CMR in the Acute Setting
Figures 2 and 3⇓ show typical examples of CMR images. The full-motion cines corresponding to Figure 2 may be viewed in the online-only Data Supplement. Ejection fraction (EF) in the acute setting, maximal end-diastolic volumes (EDVs), and maximal end-systolic volumes (ESVs) are shown in Table 2. Contrast enhancement was present in 28 of 32 patients (88%). Regions of contrast enhancement were usually seen in a patchy distribution originating primarily from the epicardial quartile of the wall with one or several foci within the myocardium and were most frequently located in the lateral free wall (Figures 2 and 3⇓). Contrast enhancement was also occasionally present in the septum but was never found originating from the subendocardial portion of the wall, as would be typical for myocardial infarction (Figure 2). Results of segmental analysis with regard to distribution of contrast enhancement are displayed in Figure 4.
EMB was performed in all 32 patients (Table 1). In 21 of the 28 patients in whom contrast enhancement was present, biopsies could be obtained from the region of contrast enhancement (17 lateral free wall via LV, 2 apex via LV, 2 IVS via RV). In the remaining 7 patients, in whom the region of enhancement could not be reached with the bioptome, as well as in the 4 patients without contrast enhancement, biopsy was taken from the RV portion of the IVS.
In 19 of the 21 patients in whom biopsies were taken from the region of contrast enhancement, histopathologic analysis revealed active acute or chronic myocarditis. CMR findings correlated well with a predominantly macrophage-rich inflammation associated with myocyte damage, as demonstrated in Figure 3. Parvovirus B19 was found in 13 and HHV6 in 6 cases (n=19). The remaining 2 patients had histological evidence of hypertrophic cardiomyopathy (HCM) but no signs of myocarditis (Tables 1 and 2⇑).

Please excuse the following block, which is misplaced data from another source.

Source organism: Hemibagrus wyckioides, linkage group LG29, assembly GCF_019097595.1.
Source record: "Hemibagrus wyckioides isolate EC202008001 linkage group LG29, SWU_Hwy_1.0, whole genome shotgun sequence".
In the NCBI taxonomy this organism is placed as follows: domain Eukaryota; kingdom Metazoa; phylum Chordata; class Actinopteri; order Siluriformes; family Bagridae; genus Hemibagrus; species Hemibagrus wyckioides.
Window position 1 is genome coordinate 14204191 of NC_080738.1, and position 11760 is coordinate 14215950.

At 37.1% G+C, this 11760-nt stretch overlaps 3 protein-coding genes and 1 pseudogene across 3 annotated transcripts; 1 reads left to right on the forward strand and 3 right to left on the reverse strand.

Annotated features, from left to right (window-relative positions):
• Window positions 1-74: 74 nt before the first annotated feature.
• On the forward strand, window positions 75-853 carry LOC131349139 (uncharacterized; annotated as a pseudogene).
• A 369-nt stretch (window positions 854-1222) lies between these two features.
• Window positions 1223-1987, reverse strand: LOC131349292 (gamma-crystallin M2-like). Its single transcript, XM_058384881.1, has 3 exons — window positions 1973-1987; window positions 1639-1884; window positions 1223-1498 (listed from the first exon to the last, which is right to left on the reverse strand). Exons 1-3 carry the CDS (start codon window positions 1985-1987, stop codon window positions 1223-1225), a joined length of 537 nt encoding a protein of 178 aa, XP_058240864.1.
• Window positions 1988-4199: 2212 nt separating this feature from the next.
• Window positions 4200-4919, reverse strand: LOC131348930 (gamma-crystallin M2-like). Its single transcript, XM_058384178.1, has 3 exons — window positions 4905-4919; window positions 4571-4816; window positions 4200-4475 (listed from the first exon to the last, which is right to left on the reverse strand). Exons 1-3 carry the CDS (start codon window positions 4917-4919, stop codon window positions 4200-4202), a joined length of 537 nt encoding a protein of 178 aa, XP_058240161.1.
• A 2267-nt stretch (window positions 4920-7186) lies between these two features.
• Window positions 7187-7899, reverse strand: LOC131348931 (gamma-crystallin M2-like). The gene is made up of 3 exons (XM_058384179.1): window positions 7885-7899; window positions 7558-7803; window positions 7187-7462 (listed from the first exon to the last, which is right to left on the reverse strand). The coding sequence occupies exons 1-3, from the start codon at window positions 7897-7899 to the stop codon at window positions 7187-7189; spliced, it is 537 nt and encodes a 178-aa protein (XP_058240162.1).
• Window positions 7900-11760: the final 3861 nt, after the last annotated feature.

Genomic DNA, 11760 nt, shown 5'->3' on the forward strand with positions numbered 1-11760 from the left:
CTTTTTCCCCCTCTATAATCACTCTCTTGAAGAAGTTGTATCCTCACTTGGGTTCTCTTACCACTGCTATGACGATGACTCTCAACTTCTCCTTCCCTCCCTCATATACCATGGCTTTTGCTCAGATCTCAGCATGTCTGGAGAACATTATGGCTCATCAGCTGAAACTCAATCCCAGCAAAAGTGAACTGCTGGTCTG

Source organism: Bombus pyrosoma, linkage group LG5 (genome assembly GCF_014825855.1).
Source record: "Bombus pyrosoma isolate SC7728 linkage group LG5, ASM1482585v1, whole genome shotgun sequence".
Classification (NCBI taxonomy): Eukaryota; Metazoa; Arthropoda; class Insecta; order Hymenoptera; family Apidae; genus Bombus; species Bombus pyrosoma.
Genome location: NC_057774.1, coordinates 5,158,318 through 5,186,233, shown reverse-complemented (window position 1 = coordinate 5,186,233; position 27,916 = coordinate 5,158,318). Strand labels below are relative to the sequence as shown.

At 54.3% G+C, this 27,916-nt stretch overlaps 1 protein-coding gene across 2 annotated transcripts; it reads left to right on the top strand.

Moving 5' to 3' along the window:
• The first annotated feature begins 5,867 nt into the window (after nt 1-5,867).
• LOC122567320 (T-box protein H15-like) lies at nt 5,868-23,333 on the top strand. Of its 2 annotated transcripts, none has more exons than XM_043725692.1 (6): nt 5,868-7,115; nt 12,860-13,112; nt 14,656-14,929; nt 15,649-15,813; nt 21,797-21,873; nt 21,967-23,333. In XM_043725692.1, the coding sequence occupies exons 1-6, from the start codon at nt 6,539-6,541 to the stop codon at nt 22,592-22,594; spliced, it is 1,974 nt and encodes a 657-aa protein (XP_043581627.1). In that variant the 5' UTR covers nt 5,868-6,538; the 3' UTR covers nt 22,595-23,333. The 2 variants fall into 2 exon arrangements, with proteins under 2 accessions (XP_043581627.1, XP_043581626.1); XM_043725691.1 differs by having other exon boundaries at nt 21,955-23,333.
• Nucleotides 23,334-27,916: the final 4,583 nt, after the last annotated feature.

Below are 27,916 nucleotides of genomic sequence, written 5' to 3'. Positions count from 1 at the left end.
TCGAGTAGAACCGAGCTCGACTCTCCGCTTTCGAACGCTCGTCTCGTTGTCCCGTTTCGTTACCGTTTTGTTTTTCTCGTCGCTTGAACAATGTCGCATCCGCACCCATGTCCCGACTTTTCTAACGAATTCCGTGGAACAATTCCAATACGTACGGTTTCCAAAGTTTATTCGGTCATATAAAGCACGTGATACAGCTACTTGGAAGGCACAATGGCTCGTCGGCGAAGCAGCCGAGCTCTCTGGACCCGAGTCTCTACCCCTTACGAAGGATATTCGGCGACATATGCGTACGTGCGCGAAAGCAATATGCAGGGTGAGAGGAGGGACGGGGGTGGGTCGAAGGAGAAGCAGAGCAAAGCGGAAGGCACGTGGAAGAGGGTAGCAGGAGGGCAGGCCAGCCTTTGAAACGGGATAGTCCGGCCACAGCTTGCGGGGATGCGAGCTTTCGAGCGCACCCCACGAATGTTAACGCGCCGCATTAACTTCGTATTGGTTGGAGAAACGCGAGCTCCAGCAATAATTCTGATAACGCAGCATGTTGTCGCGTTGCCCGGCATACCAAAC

In the 7 patients in whom biopsy could not be taken from the region of contrast enhancement, histopathology revealed active myocarditis in one case only (HHV6, patient 27). In 4 of the remaining 6 patients, histopathologic evidence for healed myocarditis and in the other 2 patients evidence for dilated cardiomyopathy was found. No infectious agent could be detected.
CMR at Follow-Up
Three months after initial CMR, 20 patients who all had shown contrast enhancement in the acute setting were available for follow-up. Figure 5 compares typical follow-up images with acute images. At follow-up, the mean EF improved and the mean maximal EDV and the mean ESV decreased, as well as the average area of enhanced tissue (Table 2). In 3 patients, the enhancement disappeared completely (patients 2, 22, and 24). Results of the segmental analysis comparing the distribution of contrast enhancement at follow-up with acute images are displayed in Figure 4.
Extent of Myocarditis Related to Global Parameters
The upper and middle panels of Figure 6 demonstrate that the extent of contrast enhancement as a percentage of the LV correlated poorly with the EF or the improvement in EF. There was no correlation of the extent of enhancement to the EDV (r=0.04, P=0.78, no graph) or ESV (r=0.003, P= 0.98, no graph) and only a poor correlation to the decrease in EDV (r=0.18, P=0.41, no graph) and ESV (r=0.06, P=0.84, no graph). However, as displayed in the bottom panel of Figure 6, there was a moderate positive correlation between the decrease of enhancement and the improvement in EF that almost achieved statistical significance.